In Europe and the North America, the effect of storms and weather can be from snow or ice! Snow can cause major disruptions to transports including roads and airport due to accidents or closures. Electricity supply failures can also occur

Approaching storms can also raise dust reducing visibility and eroding good top soil from agricultrual land.
Furthermore, Australia is a country prone to major bushfires which can destroy property, cause loss of livestock and also take lives..


Australia is a land of extremes and with droughts comes the floods. Major losses occur to property in terms of insurance values and loss of items runs into the tens of millions. This flood in Lismore certainly illustrates the impacts on the local community. Roads were also damaged in more recent floods: the dangers are certainly evident!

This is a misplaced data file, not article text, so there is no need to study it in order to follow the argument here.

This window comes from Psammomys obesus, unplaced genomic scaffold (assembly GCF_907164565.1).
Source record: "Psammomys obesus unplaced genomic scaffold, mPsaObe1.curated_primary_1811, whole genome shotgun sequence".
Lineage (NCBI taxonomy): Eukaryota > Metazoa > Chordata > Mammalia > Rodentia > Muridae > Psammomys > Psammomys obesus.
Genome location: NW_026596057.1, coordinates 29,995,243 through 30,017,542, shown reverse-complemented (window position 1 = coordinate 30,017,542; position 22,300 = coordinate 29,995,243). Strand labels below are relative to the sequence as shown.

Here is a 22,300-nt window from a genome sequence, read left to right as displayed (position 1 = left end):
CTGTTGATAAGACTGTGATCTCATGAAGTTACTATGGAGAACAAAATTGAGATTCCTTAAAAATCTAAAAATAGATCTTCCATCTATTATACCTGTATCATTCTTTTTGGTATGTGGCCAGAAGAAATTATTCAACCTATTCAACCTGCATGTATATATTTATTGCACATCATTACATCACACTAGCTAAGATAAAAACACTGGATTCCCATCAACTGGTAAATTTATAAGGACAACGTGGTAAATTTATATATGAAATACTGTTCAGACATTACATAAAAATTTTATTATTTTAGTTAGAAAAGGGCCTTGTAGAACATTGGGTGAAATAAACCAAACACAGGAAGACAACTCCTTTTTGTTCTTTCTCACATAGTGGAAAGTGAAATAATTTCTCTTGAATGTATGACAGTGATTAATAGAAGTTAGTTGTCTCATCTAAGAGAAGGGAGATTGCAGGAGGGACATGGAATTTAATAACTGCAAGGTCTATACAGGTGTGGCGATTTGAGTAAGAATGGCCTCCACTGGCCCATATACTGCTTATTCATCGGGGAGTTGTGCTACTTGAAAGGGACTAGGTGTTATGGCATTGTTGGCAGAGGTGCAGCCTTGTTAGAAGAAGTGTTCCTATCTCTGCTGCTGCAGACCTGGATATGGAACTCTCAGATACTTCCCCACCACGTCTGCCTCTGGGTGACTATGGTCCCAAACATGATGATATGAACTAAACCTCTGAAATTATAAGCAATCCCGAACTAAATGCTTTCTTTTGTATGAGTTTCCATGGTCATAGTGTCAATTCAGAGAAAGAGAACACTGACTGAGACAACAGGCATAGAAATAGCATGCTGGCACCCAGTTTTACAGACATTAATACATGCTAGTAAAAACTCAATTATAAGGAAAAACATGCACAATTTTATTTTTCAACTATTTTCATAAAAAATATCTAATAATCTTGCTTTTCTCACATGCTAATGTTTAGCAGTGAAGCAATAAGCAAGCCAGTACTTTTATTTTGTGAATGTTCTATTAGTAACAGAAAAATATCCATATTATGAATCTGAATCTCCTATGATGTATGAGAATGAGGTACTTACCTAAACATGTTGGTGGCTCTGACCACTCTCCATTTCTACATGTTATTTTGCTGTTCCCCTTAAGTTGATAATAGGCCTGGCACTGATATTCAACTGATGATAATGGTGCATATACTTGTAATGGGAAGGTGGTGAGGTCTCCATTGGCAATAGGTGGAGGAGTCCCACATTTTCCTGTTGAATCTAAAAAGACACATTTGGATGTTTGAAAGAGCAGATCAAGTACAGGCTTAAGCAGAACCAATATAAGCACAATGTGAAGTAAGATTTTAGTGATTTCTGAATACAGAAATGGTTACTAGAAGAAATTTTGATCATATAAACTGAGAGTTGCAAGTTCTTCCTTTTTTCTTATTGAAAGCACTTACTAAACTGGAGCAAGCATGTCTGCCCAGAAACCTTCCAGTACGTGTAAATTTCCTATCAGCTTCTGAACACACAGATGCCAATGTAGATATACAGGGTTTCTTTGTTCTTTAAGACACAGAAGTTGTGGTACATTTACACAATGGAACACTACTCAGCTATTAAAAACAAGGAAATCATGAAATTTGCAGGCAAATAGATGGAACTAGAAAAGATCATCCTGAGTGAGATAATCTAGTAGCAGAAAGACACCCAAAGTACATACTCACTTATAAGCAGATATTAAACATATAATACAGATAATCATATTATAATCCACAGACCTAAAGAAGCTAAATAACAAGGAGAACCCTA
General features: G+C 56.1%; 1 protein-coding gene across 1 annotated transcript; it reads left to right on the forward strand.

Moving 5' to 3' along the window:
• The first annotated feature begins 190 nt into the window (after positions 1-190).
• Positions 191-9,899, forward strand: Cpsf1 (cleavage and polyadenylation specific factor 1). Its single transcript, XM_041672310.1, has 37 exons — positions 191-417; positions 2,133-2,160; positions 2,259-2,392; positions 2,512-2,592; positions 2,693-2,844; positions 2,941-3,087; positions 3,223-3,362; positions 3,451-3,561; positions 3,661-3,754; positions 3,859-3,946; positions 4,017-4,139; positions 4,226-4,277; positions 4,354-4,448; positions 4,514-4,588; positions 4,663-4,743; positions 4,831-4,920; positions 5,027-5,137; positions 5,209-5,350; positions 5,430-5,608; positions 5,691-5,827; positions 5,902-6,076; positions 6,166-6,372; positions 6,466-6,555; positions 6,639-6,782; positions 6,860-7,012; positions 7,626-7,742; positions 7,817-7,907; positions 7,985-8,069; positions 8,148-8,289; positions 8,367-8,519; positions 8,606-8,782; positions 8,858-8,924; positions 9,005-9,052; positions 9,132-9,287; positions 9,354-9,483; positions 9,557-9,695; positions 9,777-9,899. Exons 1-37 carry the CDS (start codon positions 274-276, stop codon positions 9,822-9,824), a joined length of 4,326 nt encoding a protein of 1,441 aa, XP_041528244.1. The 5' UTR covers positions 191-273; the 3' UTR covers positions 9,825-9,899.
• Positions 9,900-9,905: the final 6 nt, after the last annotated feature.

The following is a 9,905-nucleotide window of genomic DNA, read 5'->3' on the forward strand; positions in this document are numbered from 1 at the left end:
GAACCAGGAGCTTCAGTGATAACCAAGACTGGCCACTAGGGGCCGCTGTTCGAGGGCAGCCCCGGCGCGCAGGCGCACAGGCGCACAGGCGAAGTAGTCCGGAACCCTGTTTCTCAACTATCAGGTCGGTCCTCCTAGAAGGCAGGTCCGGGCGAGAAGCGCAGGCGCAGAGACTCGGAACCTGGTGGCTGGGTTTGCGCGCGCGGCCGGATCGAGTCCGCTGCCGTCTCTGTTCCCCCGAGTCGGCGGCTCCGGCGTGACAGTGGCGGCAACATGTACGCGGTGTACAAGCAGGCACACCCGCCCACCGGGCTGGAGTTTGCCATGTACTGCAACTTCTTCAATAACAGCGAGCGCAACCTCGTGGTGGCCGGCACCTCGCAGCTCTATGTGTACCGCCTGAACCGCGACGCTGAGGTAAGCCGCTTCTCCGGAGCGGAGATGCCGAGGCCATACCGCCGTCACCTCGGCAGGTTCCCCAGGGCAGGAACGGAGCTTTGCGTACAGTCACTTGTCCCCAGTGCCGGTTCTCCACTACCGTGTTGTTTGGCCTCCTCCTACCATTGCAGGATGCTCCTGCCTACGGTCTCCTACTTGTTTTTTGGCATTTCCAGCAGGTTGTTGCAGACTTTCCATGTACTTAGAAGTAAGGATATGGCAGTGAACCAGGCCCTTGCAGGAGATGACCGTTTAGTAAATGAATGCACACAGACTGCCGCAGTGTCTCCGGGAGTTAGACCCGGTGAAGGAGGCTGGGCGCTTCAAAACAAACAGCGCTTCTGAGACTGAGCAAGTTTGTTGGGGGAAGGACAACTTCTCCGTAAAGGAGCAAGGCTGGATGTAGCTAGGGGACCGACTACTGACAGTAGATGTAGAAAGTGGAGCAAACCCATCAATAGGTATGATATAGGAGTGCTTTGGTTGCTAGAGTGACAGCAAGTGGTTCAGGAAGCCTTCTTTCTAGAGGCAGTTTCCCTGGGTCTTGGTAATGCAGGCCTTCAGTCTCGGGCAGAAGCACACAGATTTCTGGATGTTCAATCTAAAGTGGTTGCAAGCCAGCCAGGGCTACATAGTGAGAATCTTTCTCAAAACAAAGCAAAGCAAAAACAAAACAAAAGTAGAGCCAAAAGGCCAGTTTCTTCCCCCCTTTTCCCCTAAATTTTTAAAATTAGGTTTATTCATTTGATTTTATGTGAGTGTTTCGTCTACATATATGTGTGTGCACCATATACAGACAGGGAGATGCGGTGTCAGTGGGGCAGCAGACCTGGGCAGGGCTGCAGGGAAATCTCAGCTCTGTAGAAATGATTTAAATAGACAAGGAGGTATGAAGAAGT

Some of the most intense efects of storms damage images come from tornadoes. Tornadoes can cause vehicles and even house to be relocated with even whole communities being destroyed. Greensburg suffered from its fate on the evening of the 4th May 2007. A 2.7km wide major tornado made a direct hit on the country township obliterating anything in its path!